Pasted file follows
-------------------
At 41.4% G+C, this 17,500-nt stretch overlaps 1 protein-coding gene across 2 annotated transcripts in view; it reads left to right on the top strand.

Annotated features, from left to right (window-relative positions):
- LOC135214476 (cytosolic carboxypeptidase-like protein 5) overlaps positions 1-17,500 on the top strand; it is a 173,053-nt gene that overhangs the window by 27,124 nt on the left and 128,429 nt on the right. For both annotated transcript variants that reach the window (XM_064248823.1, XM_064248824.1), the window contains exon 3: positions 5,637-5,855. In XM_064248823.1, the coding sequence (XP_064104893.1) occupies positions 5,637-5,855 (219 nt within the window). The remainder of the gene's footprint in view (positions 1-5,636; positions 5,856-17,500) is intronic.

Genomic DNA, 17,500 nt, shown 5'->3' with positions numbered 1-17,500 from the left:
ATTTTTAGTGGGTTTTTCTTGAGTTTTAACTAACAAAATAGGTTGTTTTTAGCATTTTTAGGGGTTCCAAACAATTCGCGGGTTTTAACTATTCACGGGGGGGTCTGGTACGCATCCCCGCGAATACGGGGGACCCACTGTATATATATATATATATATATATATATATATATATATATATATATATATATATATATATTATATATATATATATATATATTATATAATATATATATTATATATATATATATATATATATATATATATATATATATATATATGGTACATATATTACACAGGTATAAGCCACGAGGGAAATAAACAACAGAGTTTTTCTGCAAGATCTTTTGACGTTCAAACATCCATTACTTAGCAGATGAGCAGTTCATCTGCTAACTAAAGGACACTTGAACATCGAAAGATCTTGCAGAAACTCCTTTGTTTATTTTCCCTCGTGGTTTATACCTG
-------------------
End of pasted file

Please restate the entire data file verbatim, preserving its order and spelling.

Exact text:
At 41.4% G+C, this 17,500-nt stretch overlaps 1 protein-coding gene across 2 annotated transcripts in view; it reads left to right on the top strand.

Annotated features, from left to right (window-relative positions):
- LOC135214476 (cytosolic carboxypeptidase-like protein 5) overlaps positions 1-17,500 on the top strand; it is a 173,053-nt gene that overhangs the window by 27,124 nt on the left and 128,429 nt on the right. For both annotated transcript variants that reach the window (XM_064248823.1, XM_064248824.1), the window contains exon 3: positions 5,637-5,855. In XM_064248823.1, the coding sequence (XP_064104893.1) occupies positions 5,637-5,855 (219 nt within the window). The remainder of the gene's footprint in view (positions 1-5,636; positions 5,856-17,500) is intronic.

Genomic DNA, 17,500 nt, shown 5'->3' with positions numbered 1-17,500 from the left:
ATTTTTAGTGGGTTTTTCTTGAGTTTTAACTAACAAAATAGGTTGTTTTTAGCATTTTTAGGGGTTCCAAACAATTCGCGGGTTTTAACTATTCACGGGGGGGTCTGGTACGCATCCCCGCGAATACGGGGGACCCACTGTATATATATATATATATATATATATATATATATATATATATATATATATATATATATATTATATATATATATATATATATTATATAATATATATATTATATATATATATATATATATATATATATATATATATATATATATGGTACATATATTACACAGGTATAAGCCACGAGGGAAATAAACAACAGAGTTTTTCTGCAAGATCTTTTGACGTTCAAACATCCATTACTTAGCAGATGAGCAGTTCATCTGCTAACTAAAGGACACTTGAACATCGAAAGATCTTGCAGAAACTCCTTTGTTTATTTTCCCTCGTGGTTTATACCTG